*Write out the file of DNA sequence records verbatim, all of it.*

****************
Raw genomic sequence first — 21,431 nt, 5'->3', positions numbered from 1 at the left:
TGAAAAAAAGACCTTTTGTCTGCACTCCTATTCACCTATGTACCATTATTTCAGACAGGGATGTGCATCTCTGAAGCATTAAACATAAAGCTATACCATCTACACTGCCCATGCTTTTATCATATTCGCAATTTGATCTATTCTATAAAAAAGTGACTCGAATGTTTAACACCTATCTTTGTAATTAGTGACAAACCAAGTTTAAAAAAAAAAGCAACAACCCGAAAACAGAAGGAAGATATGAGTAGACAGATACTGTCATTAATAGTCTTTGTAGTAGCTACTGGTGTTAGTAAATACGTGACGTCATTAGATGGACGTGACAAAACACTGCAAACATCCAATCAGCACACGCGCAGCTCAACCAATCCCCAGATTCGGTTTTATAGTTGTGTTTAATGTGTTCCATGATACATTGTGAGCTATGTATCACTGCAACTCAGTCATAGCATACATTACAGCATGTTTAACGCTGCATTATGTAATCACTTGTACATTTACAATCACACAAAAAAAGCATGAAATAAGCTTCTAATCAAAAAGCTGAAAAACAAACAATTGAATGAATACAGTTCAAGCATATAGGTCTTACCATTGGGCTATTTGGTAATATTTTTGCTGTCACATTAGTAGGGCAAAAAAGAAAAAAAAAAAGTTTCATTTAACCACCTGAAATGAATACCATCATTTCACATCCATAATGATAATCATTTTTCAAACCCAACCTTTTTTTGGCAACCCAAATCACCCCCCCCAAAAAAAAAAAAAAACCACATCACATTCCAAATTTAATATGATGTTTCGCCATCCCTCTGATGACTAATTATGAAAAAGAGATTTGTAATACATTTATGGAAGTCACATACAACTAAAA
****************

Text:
Raw genomic sequence first — 21,431 nt, 5'->3', positions numbered from 1 at the left:
TGAAAAAAAGACCTTTTGTCTGCACTCCTATTCACCTATGTACCATTATTTCAGACAGGGATGTGCATCTCTGAAGCATTAAACATAAAGCTATACCATCTACACTGCCCATGCTTTTATCATATTCGCAATTTGATCTATTCTATAAAAAAGTGACTCGAATGTTTAACACCTATCTTTGTAATTAGTGACAAACCAAGTTTAAAAAAAAAAGCAACAACCCGAAAACAGAAGGAAGATATGAGTAGACAGATACTGTCATTAATAGTCTTTGTAGTAGCTACTGGTGTTAGTAAATACGTGACGTCATTAGATGGACGTGACAAAACACTGCAAACATCCAATCAGCACACGCGCAGCTCAACCAATCCCCAGATTCGGTTTTATAGTTGTGTTTAATGTGTTCCATGATACATTGTGAGCTATGTATCACTGCAACTCAGTCATAGCATACATTACAGCATGTTTAACGCTGCATTATGTAATCACTTGTACATTTACAATCACACAAAAAAAGCATGAAATAAGCTTCTAATCAAAAAGCTGAAAAACAAACAATTGAATGAATACAGTTCAAGCATATAGGTCTTACCATTGGGCTATTTGGTAATATTTTTGCTGTCACATTAGTAGGGCAAAAAAGAAAAAAAAAAAGTTTCATTTAACCACCTGAAATGAATACCATCATTTCACATCCATAATGATAATCATTTTTCAAACCCAACCTTTTTTTGGCAACCCAAATCACCCCCCCCAAAAAAAAAAAAAAACCACATCACATTCCAAATTTAATATGATGTTTCGCCATCCCTCTGATGACTAATTATGAAAAAGAGATTTGTAATACATTTATGGAAGTCACATACAACTAAAA